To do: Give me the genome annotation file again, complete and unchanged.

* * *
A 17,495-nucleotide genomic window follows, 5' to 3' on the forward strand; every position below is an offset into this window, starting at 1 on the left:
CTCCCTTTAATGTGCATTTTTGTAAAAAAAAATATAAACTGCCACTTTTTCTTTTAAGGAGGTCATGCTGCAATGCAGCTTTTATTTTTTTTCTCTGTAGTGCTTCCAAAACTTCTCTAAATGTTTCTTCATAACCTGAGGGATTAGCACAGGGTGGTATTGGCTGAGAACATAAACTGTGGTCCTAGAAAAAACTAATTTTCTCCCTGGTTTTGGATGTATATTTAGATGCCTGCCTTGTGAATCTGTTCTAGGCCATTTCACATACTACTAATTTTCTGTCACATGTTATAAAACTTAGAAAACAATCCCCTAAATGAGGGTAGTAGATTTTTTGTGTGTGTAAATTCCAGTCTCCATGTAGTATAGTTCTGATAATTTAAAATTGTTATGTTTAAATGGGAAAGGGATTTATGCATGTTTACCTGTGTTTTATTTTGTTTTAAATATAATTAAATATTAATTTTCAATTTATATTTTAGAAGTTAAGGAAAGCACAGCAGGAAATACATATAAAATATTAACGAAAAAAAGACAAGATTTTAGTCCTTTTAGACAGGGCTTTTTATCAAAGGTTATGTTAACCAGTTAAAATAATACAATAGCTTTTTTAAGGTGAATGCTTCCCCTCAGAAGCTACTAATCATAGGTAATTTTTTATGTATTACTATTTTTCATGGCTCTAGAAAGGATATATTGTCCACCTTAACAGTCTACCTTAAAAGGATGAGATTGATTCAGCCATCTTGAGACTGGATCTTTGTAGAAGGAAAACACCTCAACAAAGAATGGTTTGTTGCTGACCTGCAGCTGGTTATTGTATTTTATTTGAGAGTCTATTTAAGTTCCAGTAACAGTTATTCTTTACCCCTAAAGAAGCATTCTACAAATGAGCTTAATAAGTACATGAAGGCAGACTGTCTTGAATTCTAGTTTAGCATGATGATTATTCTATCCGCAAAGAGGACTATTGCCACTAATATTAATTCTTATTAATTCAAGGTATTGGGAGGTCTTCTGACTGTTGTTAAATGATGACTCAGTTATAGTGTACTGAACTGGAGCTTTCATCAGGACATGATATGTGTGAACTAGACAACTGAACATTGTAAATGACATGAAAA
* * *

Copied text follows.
A 17,495-nucleotide genomic window follows, 5' to 3' on the forward strand; every position below is an offset into this window, starting at 1 on the left:
CTCCCTTTAATGTGCATTTTTGTAAAAAAAAATATAAACTGCCACTTTTTCTTTTAAGGAGGTCATGCTGCAATGCAGCTTTTATTTTTTTTCTCTGTAGTGCTTCCAAAACTTCTCTAAATGTTTCTTCATAACCTGAGGGATTAGCACAGGGTGGTATTGGCTGAGAACATAAACTGTGGTCCTAGAAAAAACTAATTTTCTCCCTGGTTTTGGATGTATATTTAGATGCCTGCCTTGTGAATCTGTTCTAGGCCATTTCACATACTACTAATTTTCTGTCACATGTTATAAAACTTAGAAAACAATCCCCTAAATGAGGGTAGTAGATTTTTTGTGTGTGTAAATTCCAGTCTCCATGTAGTATAGTTCTGATAATTTAAAATTGTTATGTTTAAATGGGAAAGGGATTTATGCATGTTTACCTGTGTTTTATTTTGTTTTAAATATAATTAAATATTAATTTTCAATTTATATTTTAGAAGTTAAGGAAAGCACAGCAGGAAATACATATAAAATATTAACGAAAAAAAGACAAGATTTTAGTCCTTTTAGACAGGGCTTTTTATCAAAGGTTATGTTAACCAGTTAAAATAATACAATAGCTTTTTTAAGGTGAATGCTTCCCCTCAGAAGCTACTAATCATAGGTAATTTTTTATGTATTACTATTTTTCATGGCTCTAGAAAGGATATATTGTCCACCTTAACAGTCTACCTTAAAAGGATGAGATTGATTCAGCCATCTTGAGACTGGATCTTTGTAGAAGGAAAACACCTCAACAAAGAATGGTTTGTTGCTGACCTGCAGCTGGTTATTGTATTTTATTTGAGAGTCTATTTAAGTTCCAGTAACAGTTATTCTTTACCCCTAAAGAAGCATTCTACAAATGAGCTTAATAAGTACATGAAGGCAGACTGTCTTGAATTCTAGTTTAGCATGATGATTATTCTATCCGCAAAGAGGACTATTGCCACTAATATTAATTCTTATTAATTCAAGGTATTGGGAGGTCTTCTGACTGTTGTTAAATGATGACTCAGTTATAGTGTACTGAACTGGAGCTTTCATCAGGACATGATATGTGTGAACTAGACAACTGAACATTGTAAATGACATGAAAA